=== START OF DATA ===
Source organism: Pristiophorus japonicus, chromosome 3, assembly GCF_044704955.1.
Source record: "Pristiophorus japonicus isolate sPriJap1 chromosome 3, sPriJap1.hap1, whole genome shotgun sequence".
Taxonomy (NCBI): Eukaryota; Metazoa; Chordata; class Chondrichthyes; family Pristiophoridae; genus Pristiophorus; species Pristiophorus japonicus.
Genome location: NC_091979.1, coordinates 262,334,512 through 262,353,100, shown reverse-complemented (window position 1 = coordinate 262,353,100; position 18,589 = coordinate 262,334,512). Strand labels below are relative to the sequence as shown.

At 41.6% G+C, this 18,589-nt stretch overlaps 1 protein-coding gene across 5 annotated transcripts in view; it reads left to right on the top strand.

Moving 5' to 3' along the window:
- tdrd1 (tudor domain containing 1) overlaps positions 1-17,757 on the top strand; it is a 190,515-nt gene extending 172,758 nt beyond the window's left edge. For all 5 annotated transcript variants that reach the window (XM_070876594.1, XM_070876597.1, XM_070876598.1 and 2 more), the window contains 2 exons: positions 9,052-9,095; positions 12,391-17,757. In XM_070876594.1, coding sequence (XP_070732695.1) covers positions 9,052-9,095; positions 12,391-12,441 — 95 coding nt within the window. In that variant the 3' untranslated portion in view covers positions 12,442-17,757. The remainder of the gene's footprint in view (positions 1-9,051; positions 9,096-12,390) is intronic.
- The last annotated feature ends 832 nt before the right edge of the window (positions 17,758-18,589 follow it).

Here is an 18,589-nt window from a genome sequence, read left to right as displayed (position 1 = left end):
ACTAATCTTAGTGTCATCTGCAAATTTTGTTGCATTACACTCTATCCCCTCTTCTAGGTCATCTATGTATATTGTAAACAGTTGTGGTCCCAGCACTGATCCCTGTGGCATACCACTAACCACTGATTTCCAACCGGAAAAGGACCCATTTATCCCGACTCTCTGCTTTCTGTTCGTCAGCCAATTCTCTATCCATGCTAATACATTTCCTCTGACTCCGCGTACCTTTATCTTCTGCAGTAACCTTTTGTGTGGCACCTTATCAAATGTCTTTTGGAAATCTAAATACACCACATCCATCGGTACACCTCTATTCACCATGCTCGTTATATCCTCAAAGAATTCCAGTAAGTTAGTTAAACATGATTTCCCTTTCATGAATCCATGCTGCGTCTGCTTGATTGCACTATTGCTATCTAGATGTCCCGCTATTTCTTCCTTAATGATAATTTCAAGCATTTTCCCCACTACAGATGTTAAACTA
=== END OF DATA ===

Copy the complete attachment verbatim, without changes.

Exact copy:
Source organism: Pristiophorus japonicus, chromosome 3, assembly GCF_044704955.1.
Source record: "Pristiophorus japonicus isolate sPriJap1 chromosome 3, sPriJap1.hap1, whole genome shotgun sequence".
Taxonomy (NCBI): Eukaryota; Metazoa; Chordata; class Chondrichthyes; family Pristiophoridae; genus Pristiophorus; species Pristiophorus japonicus.
Genome location: NC_091979.1, coordinates 262,334,512 through 262,353,100, shown reverse-complemented (window position 1 = coordinate 262,353,100; position 18,589 = coordinate 262,334,512). Strand labels below are relative to the sequence as shown.

At 41.6% G+C, this 18,589-nt stretch overlaps 1 protein-coding gene across 5 annotated transcripts in view; it reads left to right on the top strand.

Moving 5' to 3' along the window:
- tdrd1 (tudor domain containing 1) overlaps positions 1-17,757 on the top strand; it is a 190,515-nt gene extending 172,758 nt beyond the window's left edge. For all 5 annotated transcript variants that reach the window (XM_070876594.1, XM_070876597.1, XM_070876598.1 and 2 more), the window contains 2 exons: positions 9,052-9,095; positions 12,391-17,757. In XM_070876594.1, coding sequence (XP_070732695.1) covers positions 9,052-9,095; positions 12,391-12,441 — 95 coding nt within the window. In that variant the 3' untranslated portion in view covers positions 12,442-17,757. The remainder of the gene's footprint in view (positions 1-9,051; positions 9,096-12,390) is intronic.
- The last annotated feature ends 832 nt before the right edge of the window (positions 17,758-18,589 follow it).

Here is an 18,589-nt window from a genome sequence, read left to right as displayed (position 1 = left end):
ACTAATCTTAGTGTCATCTGCAAATTTTGTTGCATTACACTCTATCCCCTCTTCTAGGTCATCTATGTATATTGTAAACAGTTGTGGTCCCAGCACTGATCCCTGTGGCATACCACTAACCACTGATTTCCAACCGGAAAAGGACCCATTTATCCCGACTCTCTGCTTTCTGTTCGTCAGCCAATTCTCTATCCATGCTAATACATTTCCTCTGACTCCGCGTACCTTTATCTTCTGCAGTAACCTTTTGTGTGGCACCTTATCAAATGTCTTTTGGAAATCTAAATACACCACATCCATCGGTACACCTCTATTCACCATGCTCGTTATATCCTCAAAGAATTCCAGTAAGTTAGTTAAACATGATTTCCCTTTCATGAATCCATGCTGCGTCTGCTTGATTGCACTATTGCTATCTAGATGTCCCGCTATTTCTTCCTTAATGATAATTTCAAGCATTTTCCCCACTACAGATGTTAAACTA